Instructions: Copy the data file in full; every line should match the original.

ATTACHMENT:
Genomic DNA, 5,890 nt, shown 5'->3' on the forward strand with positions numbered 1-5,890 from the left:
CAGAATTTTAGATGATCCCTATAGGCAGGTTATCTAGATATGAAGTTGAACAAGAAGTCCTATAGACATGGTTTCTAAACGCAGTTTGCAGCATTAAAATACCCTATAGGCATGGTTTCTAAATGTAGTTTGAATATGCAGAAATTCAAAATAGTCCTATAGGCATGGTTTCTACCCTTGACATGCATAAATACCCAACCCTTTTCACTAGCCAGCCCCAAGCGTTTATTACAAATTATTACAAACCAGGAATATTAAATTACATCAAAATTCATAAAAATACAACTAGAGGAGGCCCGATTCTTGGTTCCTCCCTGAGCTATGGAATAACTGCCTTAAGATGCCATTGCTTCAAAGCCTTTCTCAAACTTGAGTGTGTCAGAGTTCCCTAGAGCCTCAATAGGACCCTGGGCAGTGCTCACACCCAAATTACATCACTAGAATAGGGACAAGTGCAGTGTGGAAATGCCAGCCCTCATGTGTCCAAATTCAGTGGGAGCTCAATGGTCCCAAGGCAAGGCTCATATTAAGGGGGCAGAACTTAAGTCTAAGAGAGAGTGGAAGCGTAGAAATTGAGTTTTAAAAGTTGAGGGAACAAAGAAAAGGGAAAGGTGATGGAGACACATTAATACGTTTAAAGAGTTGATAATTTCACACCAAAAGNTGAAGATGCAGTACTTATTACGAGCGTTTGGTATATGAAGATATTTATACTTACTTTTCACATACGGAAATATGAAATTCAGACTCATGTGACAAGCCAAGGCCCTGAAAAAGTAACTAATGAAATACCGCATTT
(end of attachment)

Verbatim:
Genomic DNA, 5,890 nt, shown 5'->3' on the forward strand with positions numbered 1-5,890 from the left:
CAGAATTTTAGATGATCCCTATAGGCAGGTTATCTAGATATGAAGTTGAACAAGAAGTCCTATAGACATGGTTTCTAAACGCAGTTTGCAGCATTAAAATACCCTATAGGCATGGTTTCTAAATGTAGTTTGAATATGCAGAAATTCAAAATAGTCCTATAGGCATGGTTTCTACCCTTGACATGCATAAATACCCAACCCTTTTCACTAGCCAGCCCCAAGCGTTTATTACAAATTATTACAAACCAGGAATATTAAATTACATCAAAATTCATAAAAATACAACTAGAGGAGGCCCGATTCTTGGTTCCTCCCTGAGCTATGGAATAACTGCCTTAAGATGCCATTGCTTCAAAGCCTTTCTCAAACTTGAGTGTGTCAGAGTTCCCTAGAGCCTCAATAGGACCCTGGGCAGTGCTCACACCCAAATTACATCACTAGAATAGGGACAAGTGCAGTGTGGAAATGCCAGCCCTCATGTGTCCAAATTCAGTGGGAGCTCAATGGTCCCAAGGCAAGGCTCATATTAAGGGGGCAGAACTTAAGTCTAAGAGAGAGTGGAAGCGTAGAAATTGAGTTTTAAAAGTTGAGGGAACAAAGAAAAGGGAAAGGTGATGGAGACACATTAATACGTTTAAAGAGTTGATAATTTCACACCAAAAGNTGAAGATGCAGTACTTATTACGAGCGTTTGGTATATGAAGATATTTATACTTACTTTTCACATACGGAAATATGAAATTCAGACTCATGTGACAAGCCAAGGCCCTGAAAAAGTAACTAATGAAATACCGCATTT